Focusing on Jewish Issues on a Global Scale

By AJC, Special for  USDR

Five young AJC staff members met in Jerusalem for an unprecedented – and wide-ranging – discussion on global Jewish affairs with Israeli Prime Minister Benjamin Netanyahu. The video-recorded conversation was arranged in connection with the AJC Global Forum, the advocacy organization’s signature annual event, which began yesterday and was shown  today.

“The leadership that you have shown, that [AJC CEO] David Harris has shown, is valuable and admirable,” Netanyahu said during the conversation, which touched on Jewish security in Europe, Israel’s relations with Asia, Europe and the U.S., religious pluralism in Israel, and the BDS  movement.

In response to Fabian Weissbarth of AJC Berlin, who asked about Israel’s relations with the European Union, the prime minister said that many European leaders appreciate Israel’s importance as a “bastion of freedom” in the Middle East. At a time when large parts of the region are undergoing the ravages of civil war and terrorism, Europeans are well aware that Israel is “keeping the western part of the Middle East  intact.”

In addition, he noted, they see the Jewish state as their partner in preserving Western, democratic values. But he expressed concerns about continuing efforts by some in Europe to delegitimize the state of Israel and “the unholy alliance between radical Islamists and the radical ultra-left,” which, he added, is not good either for Europe or for  peace.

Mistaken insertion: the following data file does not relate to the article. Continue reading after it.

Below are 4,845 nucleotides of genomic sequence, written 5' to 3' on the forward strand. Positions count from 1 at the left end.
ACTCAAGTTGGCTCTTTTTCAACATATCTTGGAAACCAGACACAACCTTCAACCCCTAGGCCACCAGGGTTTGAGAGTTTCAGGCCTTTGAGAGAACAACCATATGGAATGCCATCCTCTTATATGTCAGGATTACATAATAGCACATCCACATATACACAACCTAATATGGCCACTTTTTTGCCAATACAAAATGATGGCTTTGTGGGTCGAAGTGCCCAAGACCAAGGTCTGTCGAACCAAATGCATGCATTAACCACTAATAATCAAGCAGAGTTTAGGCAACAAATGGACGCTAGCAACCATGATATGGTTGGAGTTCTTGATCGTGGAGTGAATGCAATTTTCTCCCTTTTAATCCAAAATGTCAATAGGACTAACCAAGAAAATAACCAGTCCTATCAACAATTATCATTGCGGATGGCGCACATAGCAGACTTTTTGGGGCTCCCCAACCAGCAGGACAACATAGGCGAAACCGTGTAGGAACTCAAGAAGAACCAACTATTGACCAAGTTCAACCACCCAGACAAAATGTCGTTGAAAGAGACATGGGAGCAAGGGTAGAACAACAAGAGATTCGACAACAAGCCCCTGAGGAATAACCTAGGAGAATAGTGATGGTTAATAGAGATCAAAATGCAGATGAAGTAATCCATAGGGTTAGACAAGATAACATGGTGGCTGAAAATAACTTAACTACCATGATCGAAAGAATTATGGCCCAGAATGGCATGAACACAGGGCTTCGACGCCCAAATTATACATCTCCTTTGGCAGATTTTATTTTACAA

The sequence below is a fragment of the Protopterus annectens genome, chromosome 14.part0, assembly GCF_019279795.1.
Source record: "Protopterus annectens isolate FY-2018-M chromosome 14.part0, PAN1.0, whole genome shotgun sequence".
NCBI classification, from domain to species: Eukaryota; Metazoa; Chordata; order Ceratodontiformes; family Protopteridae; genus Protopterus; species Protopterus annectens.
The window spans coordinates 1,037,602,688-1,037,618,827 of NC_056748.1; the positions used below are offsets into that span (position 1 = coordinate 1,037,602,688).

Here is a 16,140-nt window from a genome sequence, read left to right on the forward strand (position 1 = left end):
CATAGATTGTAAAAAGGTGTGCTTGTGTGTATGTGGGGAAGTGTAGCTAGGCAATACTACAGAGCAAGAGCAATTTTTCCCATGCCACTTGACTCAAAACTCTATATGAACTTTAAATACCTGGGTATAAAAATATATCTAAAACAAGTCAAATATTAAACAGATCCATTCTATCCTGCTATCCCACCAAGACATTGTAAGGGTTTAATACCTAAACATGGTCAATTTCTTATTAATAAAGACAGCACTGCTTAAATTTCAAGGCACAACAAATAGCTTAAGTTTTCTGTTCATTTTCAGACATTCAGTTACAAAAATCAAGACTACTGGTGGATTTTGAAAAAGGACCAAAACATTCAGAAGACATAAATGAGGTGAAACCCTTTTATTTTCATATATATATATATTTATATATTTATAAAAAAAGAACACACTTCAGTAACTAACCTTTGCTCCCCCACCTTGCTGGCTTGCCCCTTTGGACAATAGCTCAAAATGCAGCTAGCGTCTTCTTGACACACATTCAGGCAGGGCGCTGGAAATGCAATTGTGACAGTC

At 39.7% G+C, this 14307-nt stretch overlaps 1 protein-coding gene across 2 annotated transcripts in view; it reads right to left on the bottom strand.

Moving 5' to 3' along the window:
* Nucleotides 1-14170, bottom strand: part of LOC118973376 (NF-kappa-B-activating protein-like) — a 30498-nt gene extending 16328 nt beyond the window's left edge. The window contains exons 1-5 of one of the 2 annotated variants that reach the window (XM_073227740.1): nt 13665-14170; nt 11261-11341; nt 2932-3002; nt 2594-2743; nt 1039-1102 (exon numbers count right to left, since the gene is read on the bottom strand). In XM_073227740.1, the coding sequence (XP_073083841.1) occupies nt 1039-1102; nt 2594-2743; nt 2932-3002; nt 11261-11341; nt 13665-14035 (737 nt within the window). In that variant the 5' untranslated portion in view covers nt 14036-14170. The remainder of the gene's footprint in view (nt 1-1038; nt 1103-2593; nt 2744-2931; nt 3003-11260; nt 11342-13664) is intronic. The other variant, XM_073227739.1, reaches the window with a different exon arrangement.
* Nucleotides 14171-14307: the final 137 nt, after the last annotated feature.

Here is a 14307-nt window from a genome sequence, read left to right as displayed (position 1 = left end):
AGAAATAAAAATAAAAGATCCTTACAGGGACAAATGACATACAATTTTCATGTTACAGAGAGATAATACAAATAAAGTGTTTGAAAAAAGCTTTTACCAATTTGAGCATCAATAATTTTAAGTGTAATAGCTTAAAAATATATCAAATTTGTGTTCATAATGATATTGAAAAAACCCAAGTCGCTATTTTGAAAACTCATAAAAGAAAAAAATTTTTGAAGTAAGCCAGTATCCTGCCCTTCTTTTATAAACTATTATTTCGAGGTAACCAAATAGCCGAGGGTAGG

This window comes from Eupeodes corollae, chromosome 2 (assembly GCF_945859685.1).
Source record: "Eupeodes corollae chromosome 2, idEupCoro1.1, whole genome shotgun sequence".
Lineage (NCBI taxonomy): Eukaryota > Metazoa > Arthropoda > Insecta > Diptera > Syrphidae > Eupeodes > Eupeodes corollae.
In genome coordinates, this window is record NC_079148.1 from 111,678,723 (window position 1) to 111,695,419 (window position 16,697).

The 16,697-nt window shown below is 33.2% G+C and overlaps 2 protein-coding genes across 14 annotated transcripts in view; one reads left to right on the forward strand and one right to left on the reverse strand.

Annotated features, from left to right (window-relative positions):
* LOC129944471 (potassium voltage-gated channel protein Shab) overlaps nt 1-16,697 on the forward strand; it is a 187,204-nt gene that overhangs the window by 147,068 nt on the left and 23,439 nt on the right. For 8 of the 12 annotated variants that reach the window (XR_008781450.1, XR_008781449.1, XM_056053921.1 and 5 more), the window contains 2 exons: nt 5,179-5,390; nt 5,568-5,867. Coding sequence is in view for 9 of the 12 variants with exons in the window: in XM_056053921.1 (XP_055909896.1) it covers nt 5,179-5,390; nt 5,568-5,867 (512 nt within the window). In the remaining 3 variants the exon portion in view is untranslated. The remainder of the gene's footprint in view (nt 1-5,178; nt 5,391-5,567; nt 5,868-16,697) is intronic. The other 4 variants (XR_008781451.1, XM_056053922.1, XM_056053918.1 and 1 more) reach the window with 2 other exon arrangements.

Shani Benoualid of AJC Paris raised an issue close to her heart. Like many of her friends in France, she struggles with the question of whether to emigrate in the face of rising anti-Semitism, and she asked the prime minister his opinion. Netanyahu stated that “every Jew should have the right to live anywhere,” but, at the same time, Israel welcomed “any Jew who wants to live here,” and so it was a matter of individual  choice.

AJC Jerusalem’s Ella Goldberg asked for clarification about recent shifts in Israel’s governing coalition, to which the prime minister replied that in pursuit of peace and security, he is seeking the widest possible government. And when the American-born Goldberg, who made aliyah, spoke of how she and her Israeli husband had to get married legally in the U.S. because ofIsrael’s restrictions on non-Orthodox weddings, he expressed his commitment to the principle of religious pluralism, noted the difficulties in achieving it given the political constraints he faced, and pledged to continue trying to alter the status  quo.

Janna Smith of AJC Los Angeles brought up the problem of apparent strains in U.S.-Israel ties, as well as the impact of the BDS (boycott, divestment, and sanctions) movement that has gained a foothold on some campuses, including in California. Netanyahu stressed the overwhelming importance of maintaining bipartisan support for Israel in the U.S., and said that while BDS has inflicted no economic harm on Israel whatsoever, it constitutes a “moral outrage” and must be  fought.

Responding to a question on Israel’s relations with Asian nations from Daniel Silver of AJC’s Asia Pacific Institute, the prime minister noted that the accelerating pace of Asian interest in economic ties with the Jewish state was likely to continue, since Asian political leaders and businesspeople understand that Israel is the “innovation  nation.”

The two-day annual AJC Global Forum marks the 110th year of AJC. The event is the largest in the organization’s history, attracting over 2,700 people from across the U.S. and over 70 countries, including key political figures, high-ranking diplomats, and hundreds of young people from around the  world.

SOURCE American Jewish  Committee

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